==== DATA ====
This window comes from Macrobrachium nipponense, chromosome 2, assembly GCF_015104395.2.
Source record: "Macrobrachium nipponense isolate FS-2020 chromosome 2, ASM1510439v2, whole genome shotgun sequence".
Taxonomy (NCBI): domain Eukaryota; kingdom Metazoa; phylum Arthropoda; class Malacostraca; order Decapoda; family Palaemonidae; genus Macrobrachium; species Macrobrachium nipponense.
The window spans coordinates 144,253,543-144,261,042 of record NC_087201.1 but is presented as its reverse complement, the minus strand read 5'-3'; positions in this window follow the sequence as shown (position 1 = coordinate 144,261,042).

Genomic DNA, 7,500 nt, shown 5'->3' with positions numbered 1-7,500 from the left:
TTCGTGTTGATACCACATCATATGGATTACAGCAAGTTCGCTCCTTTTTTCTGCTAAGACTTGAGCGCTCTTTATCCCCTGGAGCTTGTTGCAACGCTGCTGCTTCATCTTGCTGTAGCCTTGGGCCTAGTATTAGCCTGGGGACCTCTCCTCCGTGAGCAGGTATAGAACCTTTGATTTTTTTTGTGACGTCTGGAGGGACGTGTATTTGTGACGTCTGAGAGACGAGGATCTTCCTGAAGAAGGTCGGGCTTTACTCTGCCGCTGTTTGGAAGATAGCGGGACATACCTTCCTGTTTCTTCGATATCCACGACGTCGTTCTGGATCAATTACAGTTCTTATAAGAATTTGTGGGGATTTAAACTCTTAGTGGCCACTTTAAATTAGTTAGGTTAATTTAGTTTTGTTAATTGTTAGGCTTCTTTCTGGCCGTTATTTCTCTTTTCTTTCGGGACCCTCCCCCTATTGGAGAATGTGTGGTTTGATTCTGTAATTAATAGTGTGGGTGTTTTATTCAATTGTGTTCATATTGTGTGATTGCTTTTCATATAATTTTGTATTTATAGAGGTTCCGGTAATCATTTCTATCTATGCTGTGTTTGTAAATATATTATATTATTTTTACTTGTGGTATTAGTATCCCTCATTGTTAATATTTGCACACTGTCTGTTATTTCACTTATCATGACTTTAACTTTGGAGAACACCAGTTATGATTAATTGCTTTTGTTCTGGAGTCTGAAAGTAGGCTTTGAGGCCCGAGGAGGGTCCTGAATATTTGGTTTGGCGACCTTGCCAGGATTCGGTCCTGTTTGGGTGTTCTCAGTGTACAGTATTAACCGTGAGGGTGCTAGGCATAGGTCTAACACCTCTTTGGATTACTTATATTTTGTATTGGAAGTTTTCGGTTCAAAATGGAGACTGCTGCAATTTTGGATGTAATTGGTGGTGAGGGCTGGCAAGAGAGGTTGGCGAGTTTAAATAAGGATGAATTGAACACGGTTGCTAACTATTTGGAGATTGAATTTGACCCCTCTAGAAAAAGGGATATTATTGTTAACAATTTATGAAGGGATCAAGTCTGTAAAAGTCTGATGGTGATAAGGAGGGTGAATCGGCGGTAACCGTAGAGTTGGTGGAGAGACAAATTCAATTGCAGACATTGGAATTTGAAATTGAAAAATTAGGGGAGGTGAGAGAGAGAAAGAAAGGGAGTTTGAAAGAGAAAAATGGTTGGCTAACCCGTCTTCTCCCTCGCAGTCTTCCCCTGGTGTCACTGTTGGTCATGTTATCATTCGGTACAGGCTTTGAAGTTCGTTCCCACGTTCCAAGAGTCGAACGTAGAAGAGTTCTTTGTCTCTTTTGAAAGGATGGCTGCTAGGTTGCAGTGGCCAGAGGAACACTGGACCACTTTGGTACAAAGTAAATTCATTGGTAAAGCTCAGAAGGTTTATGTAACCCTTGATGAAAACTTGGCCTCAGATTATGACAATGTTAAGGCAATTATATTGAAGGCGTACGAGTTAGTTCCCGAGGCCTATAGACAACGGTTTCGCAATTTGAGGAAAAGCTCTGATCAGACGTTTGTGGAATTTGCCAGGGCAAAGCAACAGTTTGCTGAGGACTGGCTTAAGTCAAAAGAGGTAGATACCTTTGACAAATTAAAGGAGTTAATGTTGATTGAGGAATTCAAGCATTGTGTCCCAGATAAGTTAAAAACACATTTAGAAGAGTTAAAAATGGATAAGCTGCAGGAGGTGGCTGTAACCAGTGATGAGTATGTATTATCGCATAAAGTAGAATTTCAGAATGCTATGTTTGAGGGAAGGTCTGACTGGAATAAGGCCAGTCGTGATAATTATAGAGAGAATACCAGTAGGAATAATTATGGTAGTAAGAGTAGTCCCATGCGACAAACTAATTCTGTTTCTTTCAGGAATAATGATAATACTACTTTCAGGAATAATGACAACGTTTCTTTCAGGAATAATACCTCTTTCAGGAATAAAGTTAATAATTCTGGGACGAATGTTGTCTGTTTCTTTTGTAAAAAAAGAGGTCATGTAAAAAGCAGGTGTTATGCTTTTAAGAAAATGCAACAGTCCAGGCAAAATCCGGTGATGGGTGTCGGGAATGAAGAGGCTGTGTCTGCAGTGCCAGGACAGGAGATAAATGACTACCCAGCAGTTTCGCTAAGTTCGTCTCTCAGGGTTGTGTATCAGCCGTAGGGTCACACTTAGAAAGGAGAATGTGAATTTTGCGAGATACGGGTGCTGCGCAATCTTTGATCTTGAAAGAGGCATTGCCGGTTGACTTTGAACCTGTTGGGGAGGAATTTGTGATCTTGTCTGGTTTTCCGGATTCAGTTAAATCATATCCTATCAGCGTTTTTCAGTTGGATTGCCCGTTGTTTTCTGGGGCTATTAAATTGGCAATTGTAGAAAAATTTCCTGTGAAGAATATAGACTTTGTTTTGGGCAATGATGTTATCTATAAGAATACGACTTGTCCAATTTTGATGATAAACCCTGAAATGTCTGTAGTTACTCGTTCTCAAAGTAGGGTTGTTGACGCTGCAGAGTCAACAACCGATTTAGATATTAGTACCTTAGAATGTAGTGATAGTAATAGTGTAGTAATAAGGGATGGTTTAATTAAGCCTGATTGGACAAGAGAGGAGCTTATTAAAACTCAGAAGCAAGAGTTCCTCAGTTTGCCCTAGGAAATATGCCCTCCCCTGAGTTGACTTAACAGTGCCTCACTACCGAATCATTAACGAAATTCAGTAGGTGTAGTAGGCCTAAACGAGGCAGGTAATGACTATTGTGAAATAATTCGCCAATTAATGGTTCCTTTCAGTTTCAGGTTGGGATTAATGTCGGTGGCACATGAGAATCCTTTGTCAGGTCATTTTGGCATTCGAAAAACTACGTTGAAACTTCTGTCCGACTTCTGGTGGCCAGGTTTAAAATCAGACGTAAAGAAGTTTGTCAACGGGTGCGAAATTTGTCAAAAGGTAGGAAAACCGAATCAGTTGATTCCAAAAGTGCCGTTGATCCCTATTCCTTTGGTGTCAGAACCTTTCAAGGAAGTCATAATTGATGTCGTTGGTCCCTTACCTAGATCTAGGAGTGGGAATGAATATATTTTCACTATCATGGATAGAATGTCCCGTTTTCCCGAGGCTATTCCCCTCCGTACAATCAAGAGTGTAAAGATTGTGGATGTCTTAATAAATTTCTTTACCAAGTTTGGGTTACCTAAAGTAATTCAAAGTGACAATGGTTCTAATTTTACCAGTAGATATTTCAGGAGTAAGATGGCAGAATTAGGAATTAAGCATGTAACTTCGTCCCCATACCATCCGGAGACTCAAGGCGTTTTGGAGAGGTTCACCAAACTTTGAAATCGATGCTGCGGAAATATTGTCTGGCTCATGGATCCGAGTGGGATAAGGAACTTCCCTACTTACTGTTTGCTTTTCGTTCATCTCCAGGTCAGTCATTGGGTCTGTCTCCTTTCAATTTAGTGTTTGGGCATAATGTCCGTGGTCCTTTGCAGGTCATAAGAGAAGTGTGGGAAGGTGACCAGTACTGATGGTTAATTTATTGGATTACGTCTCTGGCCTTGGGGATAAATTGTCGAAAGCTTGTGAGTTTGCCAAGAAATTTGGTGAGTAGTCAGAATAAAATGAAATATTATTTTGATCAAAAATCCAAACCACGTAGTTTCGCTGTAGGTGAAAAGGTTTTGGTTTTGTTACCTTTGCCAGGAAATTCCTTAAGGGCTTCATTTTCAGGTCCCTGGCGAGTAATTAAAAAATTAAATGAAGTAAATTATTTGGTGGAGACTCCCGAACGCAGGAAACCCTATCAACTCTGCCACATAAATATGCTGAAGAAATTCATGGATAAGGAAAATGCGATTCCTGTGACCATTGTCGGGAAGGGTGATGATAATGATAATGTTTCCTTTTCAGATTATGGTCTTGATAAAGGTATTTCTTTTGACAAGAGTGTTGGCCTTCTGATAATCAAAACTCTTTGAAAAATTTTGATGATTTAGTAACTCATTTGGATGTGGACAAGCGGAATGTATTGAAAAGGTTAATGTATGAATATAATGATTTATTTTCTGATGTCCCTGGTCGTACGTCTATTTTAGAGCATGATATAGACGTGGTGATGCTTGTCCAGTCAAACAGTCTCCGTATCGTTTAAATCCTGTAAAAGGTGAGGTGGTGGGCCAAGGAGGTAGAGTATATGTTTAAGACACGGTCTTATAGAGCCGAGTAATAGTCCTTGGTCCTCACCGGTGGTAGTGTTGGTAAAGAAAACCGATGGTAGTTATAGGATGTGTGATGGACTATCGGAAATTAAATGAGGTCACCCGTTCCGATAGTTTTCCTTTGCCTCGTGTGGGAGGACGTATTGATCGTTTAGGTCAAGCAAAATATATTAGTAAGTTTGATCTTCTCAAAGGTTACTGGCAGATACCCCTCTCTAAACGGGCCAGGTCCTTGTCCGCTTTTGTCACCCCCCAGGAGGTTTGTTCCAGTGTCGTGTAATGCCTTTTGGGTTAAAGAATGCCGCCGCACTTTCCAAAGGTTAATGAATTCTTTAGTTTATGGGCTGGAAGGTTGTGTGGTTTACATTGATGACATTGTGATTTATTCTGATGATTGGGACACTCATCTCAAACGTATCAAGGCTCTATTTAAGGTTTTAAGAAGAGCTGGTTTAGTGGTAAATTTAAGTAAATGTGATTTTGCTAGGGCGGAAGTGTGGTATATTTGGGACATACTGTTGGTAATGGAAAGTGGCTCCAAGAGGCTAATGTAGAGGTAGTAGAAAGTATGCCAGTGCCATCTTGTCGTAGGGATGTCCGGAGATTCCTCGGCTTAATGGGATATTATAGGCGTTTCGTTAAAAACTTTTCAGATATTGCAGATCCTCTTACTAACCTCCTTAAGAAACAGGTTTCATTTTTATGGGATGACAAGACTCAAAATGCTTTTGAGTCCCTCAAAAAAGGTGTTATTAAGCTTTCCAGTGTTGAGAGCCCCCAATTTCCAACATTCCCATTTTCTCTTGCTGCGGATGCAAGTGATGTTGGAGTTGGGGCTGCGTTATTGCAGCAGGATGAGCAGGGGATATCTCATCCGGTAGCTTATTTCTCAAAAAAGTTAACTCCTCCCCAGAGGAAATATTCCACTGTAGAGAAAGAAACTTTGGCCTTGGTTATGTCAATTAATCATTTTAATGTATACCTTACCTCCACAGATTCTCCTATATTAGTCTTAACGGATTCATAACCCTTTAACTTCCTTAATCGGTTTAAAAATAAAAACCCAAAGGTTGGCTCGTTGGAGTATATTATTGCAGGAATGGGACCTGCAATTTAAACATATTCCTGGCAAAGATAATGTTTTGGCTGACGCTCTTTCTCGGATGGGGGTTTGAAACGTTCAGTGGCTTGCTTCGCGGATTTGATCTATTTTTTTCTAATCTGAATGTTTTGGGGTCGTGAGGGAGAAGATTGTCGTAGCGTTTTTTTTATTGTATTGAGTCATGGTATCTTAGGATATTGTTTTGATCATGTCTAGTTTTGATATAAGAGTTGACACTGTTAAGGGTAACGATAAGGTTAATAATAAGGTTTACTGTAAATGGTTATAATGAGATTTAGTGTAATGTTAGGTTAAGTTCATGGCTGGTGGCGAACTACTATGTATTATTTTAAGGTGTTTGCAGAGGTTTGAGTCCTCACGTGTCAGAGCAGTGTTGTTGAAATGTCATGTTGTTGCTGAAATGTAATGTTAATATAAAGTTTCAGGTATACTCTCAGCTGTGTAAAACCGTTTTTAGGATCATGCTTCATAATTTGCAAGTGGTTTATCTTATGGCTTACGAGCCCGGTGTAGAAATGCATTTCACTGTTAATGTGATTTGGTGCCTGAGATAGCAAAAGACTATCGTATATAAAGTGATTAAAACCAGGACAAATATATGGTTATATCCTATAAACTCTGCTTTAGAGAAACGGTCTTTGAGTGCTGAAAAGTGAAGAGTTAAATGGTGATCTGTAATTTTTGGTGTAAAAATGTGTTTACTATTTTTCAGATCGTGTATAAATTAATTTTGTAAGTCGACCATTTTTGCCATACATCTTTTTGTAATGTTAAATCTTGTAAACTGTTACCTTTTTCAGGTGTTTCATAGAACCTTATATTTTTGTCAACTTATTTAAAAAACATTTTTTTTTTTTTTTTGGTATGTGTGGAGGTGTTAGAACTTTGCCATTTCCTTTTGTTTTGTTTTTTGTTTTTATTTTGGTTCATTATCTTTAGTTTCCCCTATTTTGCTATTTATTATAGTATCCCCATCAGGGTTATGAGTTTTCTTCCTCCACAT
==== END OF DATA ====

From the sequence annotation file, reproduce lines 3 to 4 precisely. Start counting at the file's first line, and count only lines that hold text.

Taxonomy (NCBI): domain Eukaryota; kingdom Metazoa; phylum Arthropoda; class Malacostraca; order Decapoda; family Palaemonidae; genus Macrobrachium; species Macrobrachium nipponense.
The window spans coordinates 144,253,543-144,261,042 of record NC_087201.1 but is presented as its reverse complement, the minus strand read 5'-3'; positions in this window follow the sequence as shown (position 1 = coordinate 144,261,042).